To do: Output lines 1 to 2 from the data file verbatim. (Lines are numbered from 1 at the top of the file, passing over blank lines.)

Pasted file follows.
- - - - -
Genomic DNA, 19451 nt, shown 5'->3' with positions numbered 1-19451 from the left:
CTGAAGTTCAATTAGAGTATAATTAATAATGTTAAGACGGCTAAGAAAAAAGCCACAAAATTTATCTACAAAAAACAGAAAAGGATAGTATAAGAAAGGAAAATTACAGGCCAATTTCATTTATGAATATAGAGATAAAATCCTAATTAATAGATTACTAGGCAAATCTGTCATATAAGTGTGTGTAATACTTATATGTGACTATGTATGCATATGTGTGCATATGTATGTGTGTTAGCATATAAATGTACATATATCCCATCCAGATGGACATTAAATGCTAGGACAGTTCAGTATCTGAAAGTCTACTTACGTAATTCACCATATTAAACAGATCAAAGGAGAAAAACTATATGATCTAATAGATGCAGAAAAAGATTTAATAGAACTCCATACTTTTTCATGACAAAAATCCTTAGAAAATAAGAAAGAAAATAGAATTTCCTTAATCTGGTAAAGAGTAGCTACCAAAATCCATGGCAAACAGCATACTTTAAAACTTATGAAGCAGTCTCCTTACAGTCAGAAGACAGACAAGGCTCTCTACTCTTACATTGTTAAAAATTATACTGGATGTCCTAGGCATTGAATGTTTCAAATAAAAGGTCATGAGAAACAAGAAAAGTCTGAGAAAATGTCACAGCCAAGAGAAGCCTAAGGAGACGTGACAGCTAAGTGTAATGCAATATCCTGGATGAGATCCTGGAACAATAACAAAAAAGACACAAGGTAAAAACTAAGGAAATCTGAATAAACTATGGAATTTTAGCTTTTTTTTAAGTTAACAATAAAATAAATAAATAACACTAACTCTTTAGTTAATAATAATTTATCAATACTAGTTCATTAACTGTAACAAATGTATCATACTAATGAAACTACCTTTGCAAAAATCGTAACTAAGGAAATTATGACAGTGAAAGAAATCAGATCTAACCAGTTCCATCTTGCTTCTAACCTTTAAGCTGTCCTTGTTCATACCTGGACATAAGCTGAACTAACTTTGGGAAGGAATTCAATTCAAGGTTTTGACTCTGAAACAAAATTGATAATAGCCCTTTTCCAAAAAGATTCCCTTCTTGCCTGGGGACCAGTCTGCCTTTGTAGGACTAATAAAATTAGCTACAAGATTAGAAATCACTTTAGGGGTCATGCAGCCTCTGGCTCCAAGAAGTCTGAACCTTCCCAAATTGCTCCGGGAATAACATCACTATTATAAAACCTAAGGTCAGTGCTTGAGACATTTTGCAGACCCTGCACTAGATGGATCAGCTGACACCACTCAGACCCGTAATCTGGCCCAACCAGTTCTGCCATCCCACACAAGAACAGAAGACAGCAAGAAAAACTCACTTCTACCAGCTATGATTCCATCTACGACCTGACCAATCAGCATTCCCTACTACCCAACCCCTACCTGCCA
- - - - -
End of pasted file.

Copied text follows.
Genomic DNA, 19451 nt, shown 5'->3' with positions numbered 1-19451 from the left:
CTGAAGTTCAATTAGAGTATAATTAATAATGTTAAGACGGCTAAGAAAAAAGCCACAAAATTTATCTACAAAAAACAGAAAAGGATAGTATAAGAAAGGAAAATTACAGGCCAATTTCATTTATGAATATAGAGATAAAATCCTAATTAATAGATTACTAGGCAAATCTGTCATATAAGTGTGTGTAATACTTATATGTGACTATGTATGCATATGTGTGCATATGTATGTGTGTTAGCATATAAATGTACATATATCCCATCCAGATGGACATTAAATGCTAGGACAGTTCAGTATCTGAAAGTCTACTTACGTAATTCACCATATTAAACAGATCAAAGGAGAAAAACTATATGATCTAATAGATGCAGAAAAAGATTTAATAGAACTCCATACTTTTTCATGACAAAAATCCTTAGAAAATAAGAAAGAAAATAGAATTTCCTTAATCTGGTAAAGAGTAGCTACCAAAATCCATGGCAAACAGCATACTTTAAAACTTATGAAGCAGTCTCCTTACAGTCAGAAGACAGACAAGGCTCTCTACTCTTACATTGTTAAAAATTATACTGGATGTCCTAGGCATTGAATGTTTCAAATAAAAGGTCATGAGAAACAAGAAAAGTCTGAGAAAATGTCACAGCCAAGAGAAGCCTAAGGAGACGTGACAGCTAAGTGTAATGCAATATCCTGGATGAGATCCTGGAACAATAACAAAAAAGACACAAGGTAAAAACTAAGGAAATCTGAATAAACTATGGAATTTTAGCTTTTTTTTAAGTTAACAATAAAATAAATAAATAACACTAACTCTTTAGTTAATAATAATTTATCAATACTAGTTCATTAACTGTAACAAATGTATCATACTAATGAAACTACCTTTGCAAAAATCGTAACTAAGGAAATTATGACAGTGAAAGAAATCAGATCTAACCAGTTCCATCTTGCTTCTAACCTTTAAGCTGTCCTTGTTCATACCTGGACATAAGCTGAACTAACTTTGGGAAGGAATTCAATTCAAGGTTTTGACTCTGAAACAAAATTGATAATAGCCCTTTTCCAAAAAGATTCCCTTCTTGCCTGGGGACCAGTCTGCCTTTGTAGGACTAATAAAATTAGCTACAAGATTAGAAATCACTTTAGGGGTCATGCAGCCTCTGGCTCCAAGAAGTCTGAACCTTCCCAAATTGCTCCGGGAATAACATCACTATTATAAAACCTAAGGTCAGTGCTTGAGACATTTTGCAGACCCTGCACTAGATGGATCAGCTGACACCACTCAGACCCGTAATCTGGCCCAACCAGTTCTGCCATCCCACACAAGAACAGAAGACAGCAAGAAAAACTCACTTCTACCAGCTATGATTCCATCTACGACCTGACCAATCAGCATTCCCTACTACCCAACCCCTACCTGCCA